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Clinical and dermoscopic features of surgically treated melanocytic nevi

a retrospective study of 1046 cases

Li, Qian-Xi1,2,3; Swanson, David L4; Tu, Ping1,2,3; Yang, Shu-Xia1,2,3; Li, Hang1,2,3

Section Editor(s): Lyu, Peng

doi: 10.1097/CM9.0000000000000416
Original Articles
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Background: Compared with Caucasians, unique demographic and clinical features have been reported in Chinese patients with malignant melanoma, but similar comparative studies of melanocytic nevi (MN) are lacking. This study examined the clinical and dermoscopic features of MN in surgically treated Chinese cases.

Methods: Clinical data and dermoscopic findings from 1046 cases of MN were collected and analyzed. Cases were treated from January 1 to December 31, 2014 at the Department of Dermatology and Venerology, Peking University First Hospital. The association between nevi location and histologic subtypes was examined with Chi-squared test and univariate logistic regression. Chi-squared test was also used to analyze the proportion of globular patterns across different body sites, and proportion of parallel furrow patterns across different histologic subtypes.

Results: The majority of the nevi were from female patients, irrespective of location. The range of age at the time of nevi onset was from 0 (birth) to 79 years. There were 381 (36.4%, 381/1046) congenital nevi; of these 81.6% (311/381) were present at birth. Nevi appeared before 30 years of age in 83.2% (870/1046) of the cases. Median values of length growth rate in congenital and acquired MN were 2.0 and 1.6, respectively. Median values of length growth rates in four age groups (0–9, 10–19, 20–29, and ≥30 years) of congenital nevi were 2.2, 2.0, 2.4, and 2.0, respectively. In acral nevi, which often need to be differentiated from acral lentiginous melanoma, 50.2% (109/217) were junctional (odds ratio [OR]; 95% confidence interval [CI]: 91.572 [52.210–160.959], P < 0.05). Acral location was also associated with a higher likelihood of compound nevi subtype (OR [95% CI]: 14.468 [8.981–23.306], P < 0.05). The globular (59.4%, 354/596) and pseudonetwork (48.8%, 291/596) dermoscopic patterns were often seen in the head and neck region. In areas other than head and neck and acral regions, the globular pattern was the commonest pattern (34.8%, 71/204) regardless of age. Parallel furrow pattern occurred in 46.0% (87/189) of acral MN, followed by fibrillar pattern (21.7%, 41/189).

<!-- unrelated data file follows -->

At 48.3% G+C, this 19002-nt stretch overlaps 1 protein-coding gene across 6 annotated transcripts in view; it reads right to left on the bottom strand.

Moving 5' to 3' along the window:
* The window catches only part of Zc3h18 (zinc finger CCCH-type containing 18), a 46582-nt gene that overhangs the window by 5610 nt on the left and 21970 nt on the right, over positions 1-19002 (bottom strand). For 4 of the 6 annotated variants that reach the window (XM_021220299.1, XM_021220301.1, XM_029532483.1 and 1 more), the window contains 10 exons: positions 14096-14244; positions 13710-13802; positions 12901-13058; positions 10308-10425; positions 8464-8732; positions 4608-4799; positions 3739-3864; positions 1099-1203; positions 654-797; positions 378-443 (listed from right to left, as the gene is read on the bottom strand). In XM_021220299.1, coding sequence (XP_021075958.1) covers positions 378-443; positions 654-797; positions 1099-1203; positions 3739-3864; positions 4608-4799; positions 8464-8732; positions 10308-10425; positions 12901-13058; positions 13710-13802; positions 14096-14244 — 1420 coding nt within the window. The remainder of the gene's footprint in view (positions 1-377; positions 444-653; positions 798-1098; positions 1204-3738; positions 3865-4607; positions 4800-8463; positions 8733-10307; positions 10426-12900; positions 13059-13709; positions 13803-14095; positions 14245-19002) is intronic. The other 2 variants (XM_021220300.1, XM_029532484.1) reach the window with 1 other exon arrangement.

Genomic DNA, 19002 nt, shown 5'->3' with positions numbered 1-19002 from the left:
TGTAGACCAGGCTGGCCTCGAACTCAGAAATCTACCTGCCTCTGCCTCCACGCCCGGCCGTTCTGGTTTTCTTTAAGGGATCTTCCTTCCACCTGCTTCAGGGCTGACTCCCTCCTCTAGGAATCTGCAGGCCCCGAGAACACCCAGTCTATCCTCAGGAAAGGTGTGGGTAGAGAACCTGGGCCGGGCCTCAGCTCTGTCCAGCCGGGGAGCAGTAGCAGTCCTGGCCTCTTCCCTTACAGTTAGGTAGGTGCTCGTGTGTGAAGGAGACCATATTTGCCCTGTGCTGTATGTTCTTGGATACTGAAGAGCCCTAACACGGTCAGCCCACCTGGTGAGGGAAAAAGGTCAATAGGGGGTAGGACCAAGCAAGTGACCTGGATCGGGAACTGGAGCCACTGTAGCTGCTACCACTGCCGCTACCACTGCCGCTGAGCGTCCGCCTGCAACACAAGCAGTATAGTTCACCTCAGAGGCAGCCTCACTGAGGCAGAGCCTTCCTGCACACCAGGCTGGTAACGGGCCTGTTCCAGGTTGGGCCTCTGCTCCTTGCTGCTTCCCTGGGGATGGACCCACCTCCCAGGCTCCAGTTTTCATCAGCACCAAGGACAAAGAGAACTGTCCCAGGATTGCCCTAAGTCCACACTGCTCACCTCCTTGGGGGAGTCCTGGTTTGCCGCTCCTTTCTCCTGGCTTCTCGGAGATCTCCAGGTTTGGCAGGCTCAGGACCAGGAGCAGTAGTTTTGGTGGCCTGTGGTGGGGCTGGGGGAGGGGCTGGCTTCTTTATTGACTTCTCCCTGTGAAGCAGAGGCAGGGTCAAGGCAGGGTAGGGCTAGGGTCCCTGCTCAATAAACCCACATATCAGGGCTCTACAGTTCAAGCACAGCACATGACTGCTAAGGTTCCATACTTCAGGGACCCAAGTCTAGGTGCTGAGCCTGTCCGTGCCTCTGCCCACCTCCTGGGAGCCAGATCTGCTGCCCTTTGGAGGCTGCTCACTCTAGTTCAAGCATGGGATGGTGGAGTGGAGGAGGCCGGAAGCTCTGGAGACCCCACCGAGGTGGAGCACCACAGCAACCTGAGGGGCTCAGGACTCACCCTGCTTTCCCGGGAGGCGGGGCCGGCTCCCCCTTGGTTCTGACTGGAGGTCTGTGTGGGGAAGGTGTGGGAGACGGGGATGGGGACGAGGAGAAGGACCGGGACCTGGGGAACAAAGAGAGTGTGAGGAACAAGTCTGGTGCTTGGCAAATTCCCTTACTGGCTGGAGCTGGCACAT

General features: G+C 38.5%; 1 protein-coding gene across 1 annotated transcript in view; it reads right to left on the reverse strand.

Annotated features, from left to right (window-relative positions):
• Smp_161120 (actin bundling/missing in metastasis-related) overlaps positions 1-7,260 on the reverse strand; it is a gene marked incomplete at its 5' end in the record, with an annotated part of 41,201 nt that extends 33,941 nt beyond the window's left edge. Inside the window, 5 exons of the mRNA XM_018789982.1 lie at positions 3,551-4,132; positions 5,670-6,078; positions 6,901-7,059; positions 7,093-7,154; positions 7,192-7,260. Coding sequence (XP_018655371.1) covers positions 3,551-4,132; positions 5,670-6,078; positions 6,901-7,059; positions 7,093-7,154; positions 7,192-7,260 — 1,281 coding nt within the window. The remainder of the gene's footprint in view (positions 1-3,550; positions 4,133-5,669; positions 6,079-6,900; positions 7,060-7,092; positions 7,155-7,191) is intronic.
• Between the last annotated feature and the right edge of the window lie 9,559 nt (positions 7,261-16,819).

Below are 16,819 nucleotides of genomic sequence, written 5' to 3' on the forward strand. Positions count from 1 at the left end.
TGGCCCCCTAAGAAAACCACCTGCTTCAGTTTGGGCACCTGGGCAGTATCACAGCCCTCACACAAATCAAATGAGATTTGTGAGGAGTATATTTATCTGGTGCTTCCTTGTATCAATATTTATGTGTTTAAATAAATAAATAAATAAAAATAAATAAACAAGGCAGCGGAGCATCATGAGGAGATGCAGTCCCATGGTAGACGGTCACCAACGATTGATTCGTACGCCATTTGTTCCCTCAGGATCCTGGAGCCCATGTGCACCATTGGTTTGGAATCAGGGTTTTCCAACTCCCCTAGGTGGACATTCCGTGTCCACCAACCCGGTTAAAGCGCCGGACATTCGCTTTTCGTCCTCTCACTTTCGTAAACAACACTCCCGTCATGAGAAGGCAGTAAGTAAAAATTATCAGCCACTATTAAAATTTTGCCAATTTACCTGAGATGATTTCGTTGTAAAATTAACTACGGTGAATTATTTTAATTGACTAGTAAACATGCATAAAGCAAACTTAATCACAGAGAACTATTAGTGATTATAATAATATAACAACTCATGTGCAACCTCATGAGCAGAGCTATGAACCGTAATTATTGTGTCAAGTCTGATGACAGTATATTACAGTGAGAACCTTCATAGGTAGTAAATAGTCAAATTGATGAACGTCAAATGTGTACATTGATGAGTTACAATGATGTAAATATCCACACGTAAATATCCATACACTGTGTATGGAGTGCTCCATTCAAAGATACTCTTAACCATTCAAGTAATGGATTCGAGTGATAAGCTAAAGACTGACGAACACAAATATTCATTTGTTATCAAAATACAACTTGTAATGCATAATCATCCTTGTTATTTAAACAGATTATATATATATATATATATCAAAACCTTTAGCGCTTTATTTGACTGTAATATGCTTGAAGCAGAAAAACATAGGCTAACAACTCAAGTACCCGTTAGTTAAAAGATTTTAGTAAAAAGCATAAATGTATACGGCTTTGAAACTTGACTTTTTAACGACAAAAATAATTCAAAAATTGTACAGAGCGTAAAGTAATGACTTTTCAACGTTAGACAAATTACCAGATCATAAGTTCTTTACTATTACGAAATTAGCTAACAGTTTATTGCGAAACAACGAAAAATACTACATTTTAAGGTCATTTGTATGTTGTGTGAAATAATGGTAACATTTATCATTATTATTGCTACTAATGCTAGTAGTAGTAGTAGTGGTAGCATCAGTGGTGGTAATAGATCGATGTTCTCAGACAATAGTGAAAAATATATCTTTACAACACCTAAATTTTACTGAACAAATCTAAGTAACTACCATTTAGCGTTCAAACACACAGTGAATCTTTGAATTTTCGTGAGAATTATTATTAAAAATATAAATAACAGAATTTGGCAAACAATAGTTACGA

Conclusion: Unique clinical and dermoscopic features exist in Chinese patients with MN compared with observations reported in other population.

1Department of Dermatology and Venerology, Peking University First Hospital, Beijing 100034, China

2Beijing Key Laboratory of Molecular Diagnosis on Dermatoses, Beijing 100034, China

3National Clinical Research Center for Skin and Immune Diseases, Beijing 100034, China

4Department of Dermatology, Mayo Clinic, Scottsdale, AZ 85259, USA.

Correspondence to: Dr. Hang Li, Department of Dermatology and Venerology, Peking University First Hospital, No. 8 Xishiku Street, Xi Cheng District, Beijing 100034, ChinaE-Mail: lihangdr@sina.com

How to cite this article: Li QX, Swanson DL, Tu P, Yang SX, Li H. Clinical and dermoscopic features of surgically treated melanocytic nevi: a retrospective study of 1046 cases. Chin Med J 2019;00:00–00. doi: 10.1097/CM9.0000000000000416

Received 19 May, 2019

Online date: August 27, 2019

This is an open access article distributed under the terms of the Creative Commons Attribution-Non Commercial-No Derivatives License 4.0 (CCBY-NC-ND), where it is permissible to download and share the work provided it is properly cited. The work cannot be changed in any way or used commercially without permission from the journal. http://creativecommons.org/licenses/by-nc-nd/4.0

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Introduction